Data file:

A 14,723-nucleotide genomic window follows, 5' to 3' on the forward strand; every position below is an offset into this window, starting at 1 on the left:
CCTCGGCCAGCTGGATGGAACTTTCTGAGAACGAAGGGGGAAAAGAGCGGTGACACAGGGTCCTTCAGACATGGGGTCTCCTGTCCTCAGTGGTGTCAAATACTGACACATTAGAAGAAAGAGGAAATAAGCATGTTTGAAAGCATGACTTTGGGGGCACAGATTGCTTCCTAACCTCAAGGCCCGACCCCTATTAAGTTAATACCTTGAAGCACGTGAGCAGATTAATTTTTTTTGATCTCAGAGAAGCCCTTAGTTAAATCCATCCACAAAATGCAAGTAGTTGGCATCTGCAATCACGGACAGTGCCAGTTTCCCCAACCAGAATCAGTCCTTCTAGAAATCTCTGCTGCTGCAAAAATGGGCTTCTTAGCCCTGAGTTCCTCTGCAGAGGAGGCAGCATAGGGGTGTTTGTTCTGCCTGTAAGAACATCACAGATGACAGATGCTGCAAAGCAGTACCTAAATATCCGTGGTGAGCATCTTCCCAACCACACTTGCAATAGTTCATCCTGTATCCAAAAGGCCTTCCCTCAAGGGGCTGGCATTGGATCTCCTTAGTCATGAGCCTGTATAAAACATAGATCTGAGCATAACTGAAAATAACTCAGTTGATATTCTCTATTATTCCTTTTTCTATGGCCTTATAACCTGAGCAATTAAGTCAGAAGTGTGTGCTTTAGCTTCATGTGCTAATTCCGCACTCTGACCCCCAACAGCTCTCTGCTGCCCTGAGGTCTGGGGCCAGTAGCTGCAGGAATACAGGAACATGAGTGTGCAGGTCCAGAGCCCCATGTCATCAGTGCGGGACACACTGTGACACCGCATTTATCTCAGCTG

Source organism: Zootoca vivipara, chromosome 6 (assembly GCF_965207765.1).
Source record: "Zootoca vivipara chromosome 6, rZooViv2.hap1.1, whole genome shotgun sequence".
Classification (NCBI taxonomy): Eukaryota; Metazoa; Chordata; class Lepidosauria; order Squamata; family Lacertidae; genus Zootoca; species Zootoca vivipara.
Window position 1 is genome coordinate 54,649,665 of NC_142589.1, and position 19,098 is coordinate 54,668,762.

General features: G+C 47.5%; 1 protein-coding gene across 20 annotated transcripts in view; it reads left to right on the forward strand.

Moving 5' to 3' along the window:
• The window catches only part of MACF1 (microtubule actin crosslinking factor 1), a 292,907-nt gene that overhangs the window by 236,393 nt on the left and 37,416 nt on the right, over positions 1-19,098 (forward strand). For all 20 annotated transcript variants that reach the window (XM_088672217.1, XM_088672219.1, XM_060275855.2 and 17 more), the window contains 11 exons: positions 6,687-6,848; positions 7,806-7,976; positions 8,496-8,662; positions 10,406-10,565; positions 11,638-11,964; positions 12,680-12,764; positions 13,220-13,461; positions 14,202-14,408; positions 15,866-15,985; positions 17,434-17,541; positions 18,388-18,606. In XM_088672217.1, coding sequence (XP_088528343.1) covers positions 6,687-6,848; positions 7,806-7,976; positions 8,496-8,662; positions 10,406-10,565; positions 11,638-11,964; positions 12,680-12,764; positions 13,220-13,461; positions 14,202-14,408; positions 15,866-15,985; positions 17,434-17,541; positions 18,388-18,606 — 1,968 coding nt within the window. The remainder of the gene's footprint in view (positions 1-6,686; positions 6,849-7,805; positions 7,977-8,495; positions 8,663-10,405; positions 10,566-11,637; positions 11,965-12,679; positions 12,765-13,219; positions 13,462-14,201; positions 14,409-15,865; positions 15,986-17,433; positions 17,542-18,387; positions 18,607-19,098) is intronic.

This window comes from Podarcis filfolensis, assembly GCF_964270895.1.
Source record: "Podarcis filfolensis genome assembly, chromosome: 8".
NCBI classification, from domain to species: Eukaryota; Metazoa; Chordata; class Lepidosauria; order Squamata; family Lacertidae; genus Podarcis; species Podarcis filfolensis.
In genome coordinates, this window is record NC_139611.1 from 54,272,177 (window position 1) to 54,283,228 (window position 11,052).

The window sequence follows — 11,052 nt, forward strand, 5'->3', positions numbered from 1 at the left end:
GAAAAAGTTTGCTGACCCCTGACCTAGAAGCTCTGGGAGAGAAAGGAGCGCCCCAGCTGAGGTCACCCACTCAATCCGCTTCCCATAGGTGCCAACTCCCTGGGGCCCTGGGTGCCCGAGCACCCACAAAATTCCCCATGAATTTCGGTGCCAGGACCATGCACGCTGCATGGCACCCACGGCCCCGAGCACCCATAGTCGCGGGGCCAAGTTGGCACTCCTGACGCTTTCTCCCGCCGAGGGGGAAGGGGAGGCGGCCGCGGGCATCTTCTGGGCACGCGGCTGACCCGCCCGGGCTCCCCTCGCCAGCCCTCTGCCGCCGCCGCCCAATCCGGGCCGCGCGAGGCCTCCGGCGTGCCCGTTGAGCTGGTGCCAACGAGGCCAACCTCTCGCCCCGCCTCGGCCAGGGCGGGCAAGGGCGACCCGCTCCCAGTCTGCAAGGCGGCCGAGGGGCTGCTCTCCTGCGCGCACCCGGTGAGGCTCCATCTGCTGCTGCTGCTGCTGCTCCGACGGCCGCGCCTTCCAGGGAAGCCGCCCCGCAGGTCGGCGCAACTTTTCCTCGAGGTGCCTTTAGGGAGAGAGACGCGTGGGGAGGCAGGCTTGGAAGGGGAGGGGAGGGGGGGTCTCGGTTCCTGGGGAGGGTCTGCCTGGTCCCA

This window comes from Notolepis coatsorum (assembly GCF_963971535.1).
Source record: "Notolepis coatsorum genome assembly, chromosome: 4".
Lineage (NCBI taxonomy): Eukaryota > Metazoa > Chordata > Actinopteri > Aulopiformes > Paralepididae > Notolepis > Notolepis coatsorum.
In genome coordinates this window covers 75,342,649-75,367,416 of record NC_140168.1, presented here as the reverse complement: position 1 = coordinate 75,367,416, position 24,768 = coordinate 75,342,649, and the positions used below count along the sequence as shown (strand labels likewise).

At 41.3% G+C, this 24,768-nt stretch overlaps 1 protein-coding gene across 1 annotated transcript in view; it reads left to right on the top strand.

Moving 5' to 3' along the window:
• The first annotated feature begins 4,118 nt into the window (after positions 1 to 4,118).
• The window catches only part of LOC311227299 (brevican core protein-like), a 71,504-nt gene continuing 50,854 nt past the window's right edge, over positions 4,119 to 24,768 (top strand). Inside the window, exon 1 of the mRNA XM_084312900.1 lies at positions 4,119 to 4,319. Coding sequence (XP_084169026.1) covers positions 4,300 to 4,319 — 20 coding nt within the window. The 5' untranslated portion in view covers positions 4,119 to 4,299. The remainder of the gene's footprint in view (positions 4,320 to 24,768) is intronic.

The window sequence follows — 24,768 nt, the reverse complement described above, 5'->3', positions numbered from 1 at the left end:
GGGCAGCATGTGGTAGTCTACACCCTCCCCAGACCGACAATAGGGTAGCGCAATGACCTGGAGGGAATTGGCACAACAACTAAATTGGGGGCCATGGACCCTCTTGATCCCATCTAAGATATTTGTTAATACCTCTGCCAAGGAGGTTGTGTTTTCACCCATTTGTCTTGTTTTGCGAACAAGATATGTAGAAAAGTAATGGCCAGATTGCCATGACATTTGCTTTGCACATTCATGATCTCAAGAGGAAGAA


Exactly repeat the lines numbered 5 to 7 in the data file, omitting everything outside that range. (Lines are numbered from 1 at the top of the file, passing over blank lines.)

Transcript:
Classification (NCBI taxonomy): Eukaryota; Metazoa; Chordata; class Lepidosauria; order Squamata; family Lacertidae; genus Zootoca; species Zootoca vivipara.
Window position 1 is genome coordinate 54,649,665 of NC_142589.1, and position 19,098 is coordinate 54,668,762.

General features: G+C 47.5%; 1 protein-coding gene across 20 annotated transcripts in view; it reads left to right on the forward strand.